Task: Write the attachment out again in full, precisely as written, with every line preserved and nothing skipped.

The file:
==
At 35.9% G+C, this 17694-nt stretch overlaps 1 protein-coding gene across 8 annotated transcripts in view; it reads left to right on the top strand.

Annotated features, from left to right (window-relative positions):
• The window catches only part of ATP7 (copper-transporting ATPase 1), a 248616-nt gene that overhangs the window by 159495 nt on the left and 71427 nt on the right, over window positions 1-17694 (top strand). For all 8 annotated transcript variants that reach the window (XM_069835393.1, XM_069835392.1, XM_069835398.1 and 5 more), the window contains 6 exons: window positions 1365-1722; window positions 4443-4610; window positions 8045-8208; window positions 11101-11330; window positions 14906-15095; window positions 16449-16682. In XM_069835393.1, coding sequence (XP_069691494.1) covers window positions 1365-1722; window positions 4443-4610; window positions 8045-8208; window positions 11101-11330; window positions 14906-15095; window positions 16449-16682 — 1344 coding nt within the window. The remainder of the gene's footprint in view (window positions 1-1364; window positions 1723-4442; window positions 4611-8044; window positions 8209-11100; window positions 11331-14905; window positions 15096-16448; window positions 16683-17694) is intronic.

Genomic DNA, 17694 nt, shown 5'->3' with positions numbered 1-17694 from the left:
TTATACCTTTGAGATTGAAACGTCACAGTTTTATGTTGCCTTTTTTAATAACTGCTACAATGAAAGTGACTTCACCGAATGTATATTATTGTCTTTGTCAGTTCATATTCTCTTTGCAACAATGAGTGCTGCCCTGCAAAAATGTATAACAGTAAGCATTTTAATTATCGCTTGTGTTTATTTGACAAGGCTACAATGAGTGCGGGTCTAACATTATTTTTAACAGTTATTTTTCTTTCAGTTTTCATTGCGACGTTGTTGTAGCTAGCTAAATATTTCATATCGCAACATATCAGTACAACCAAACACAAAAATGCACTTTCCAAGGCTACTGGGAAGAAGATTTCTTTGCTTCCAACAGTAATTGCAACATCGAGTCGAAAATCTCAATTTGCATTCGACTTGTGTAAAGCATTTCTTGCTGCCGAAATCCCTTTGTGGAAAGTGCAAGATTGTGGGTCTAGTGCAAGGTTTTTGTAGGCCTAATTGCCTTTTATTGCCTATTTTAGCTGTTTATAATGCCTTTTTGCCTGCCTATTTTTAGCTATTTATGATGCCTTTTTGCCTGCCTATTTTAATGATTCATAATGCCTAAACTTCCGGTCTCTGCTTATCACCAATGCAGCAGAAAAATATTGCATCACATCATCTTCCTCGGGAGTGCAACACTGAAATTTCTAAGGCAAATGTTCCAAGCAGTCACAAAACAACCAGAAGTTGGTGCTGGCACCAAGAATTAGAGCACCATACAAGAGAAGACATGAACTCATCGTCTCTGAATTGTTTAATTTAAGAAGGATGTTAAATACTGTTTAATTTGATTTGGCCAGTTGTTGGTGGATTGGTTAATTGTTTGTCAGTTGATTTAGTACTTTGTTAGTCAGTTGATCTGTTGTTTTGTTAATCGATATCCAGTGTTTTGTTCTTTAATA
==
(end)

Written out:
At 35.9% G+C, this 17694-nt stretch overlaps 1 protein-coding gene across 8 annotated transcripts in view; it reads left to right on the top strand.

Annotated features, from left to right (window-relative positions):
• The window catches only part of ATP7 (copper-transporting ATPase 1), a 248616-nt gene that overhangs the window by 159495 nt on the left and 71427 nt on the right, over window positions 1-17694 (top strand). For all 8 annotated transcript variants that reach the window (XM_069835393.1, XM_069835392.1, XM_069835398.1 and 5 more), the window contains 6 exons: window positions 1365-1722; window positions 4443-4610; window positions 8045-8208; window positions 11101-11330; window positions 14906-15095; window positions 16449-16682. In XM_069835393.1, coding sequence (XP_069691494.1) covers window positions 1365-1722; window positions 4443-4610; window positions 8045-8208; window positions 11101-11330; window positions 14906-15095; window positions 16449-16682 — 1344 coding nt within the window. The remainder of the gene's footprint in view (window positions 1-1364; window positions 1723-4442; window positions 4611-8044; window positions 8209-11100; window positions 11331-14905; window positions 15096-16448; window positions 16683-17694) is intronic.

Genomic DNA, 17694 nt, shown 5'->3' with positions numbered 1-17694 from the left:
TTATACCTTTGAGATTGAAACGTCACAGTTTTATGTTGCCTTTTTTAATAACTGCTACAATGAAAGTGACTTCACCGAATGTATATTATTGTCTTTGTCAGTTCATATTCTCTTTGCAACAATGAGTGCTGCCCTGCAAAAATGTATAACAGTAAGCATTTTAATTATCGCTTGTGTTTATTTGACAAGGCTACAATGAGTGCGGGTCTAACATTATTTTTAACAGTTATTTTTCTTTCAGTTTTCATTGCGACGTTGTTGTAGCTAGCTAAATATTTCATATCGCAACATATCAGTACAACCAAACACAAAAATGCACTTTCCAAGGCTACTGGGAAGAAGATTTCTTTGCTTCCAACAGTAATTGCAACATCGAGTCGAAAATCTCAATTTGCATTCGACTTGTGTAAAGCATTTCTTGCTGCCGAAATCCCTTTGTGGAAAGTGCAAGATTGTGGGTCTAGTGCAAGGTTTTTGTAGGCCTAATTGCCTTTTATTGCCTATTTTAGCTGTTTATAATGCCTTTTTGCCTGCCTATTTTTAGCTATTTATGATGCCTTTTTGCCTGCCTATTTTAATGATTCATAATGCCTAAACTTCCGGTCTCTGCTTATCACCAATGCAGCAGAAAAATATTGCATCACATCATCTTCCTCGGGAGTGCAACACTGAAATTTCTAAGGCAAATGTTCCAAGCAGTCACAAAACAACCAGAAGTTGGTGCTGGCACCAAGAATTAGAGCACCATACAAGAGAAGACATGAACTCATCGTCTCTGAATTGTTTAATTTAAGAAGGATGTTAAATACTGTTTAATTTGATTTGGCCAGTTGTTGGTGGATTGGTTAATTGTTTGTCAGTTGATTTAGTACTTTGTTAGTCAGTTGATCTGTTGTTTTGTTAATCGATATCCAGTGTTTTGTTCTTTAATA